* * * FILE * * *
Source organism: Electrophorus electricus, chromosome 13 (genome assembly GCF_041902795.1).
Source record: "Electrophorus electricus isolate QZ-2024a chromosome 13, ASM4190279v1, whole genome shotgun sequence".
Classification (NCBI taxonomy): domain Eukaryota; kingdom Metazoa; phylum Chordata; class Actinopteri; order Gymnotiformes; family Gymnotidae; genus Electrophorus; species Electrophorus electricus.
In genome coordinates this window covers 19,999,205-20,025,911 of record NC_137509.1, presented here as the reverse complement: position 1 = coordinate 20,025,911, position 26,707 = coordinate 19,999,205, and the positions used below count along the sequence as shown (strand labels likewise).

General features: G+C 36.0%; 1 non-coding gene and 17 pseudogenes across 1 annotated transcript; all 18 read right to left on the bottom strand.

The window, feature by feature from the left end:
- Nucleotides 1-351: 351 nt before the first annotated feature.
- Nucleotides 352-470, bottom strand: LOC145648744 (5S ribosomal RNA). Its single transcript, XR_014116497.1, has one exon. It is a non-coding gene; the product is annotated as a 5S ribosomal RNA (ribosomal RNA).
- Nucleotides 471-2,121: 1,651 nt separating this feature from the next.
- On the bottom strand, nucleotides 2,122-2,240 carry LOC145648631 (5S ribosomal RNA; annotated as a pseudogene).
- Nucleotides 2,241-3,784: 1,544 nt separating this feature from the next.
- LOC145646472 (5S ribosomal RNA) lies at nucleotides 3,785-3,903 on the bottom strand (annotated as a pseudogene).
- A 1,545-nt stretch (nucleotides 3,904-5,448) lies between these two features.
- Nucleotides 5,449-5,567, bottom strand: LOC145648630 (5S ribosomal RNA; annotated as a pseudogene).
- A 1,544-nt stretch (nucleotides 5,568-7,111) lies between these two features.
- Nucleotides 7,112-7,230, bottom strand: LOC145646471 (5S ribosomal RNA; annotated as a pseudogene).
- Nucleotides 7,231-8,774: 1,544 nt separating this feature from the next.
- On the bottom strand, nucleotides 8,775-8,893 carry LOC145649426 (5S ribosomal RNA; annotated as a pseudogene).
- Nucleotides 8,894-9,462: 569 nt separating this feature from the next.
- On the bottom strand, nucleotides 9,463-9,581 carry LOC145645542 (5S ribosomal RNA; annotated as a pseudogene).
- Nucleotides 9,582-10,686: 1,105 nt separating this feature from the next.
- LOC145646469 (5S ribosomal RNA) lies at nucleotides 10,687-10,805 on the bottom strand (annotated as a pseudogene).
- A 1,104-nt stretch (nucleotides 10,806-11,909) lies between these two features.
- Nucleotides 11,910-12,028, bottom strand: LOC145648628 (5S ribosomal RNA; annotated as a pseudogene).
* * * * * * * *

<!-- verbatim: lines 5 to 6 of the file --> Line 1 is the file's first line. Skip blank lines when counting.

General features: G+C 36.0%; 1 non-coding gene and 17 pseudogenes across 1 annotated transcript; all 18 read right to left on the bottom strand.

The window, feature by feature from the left end: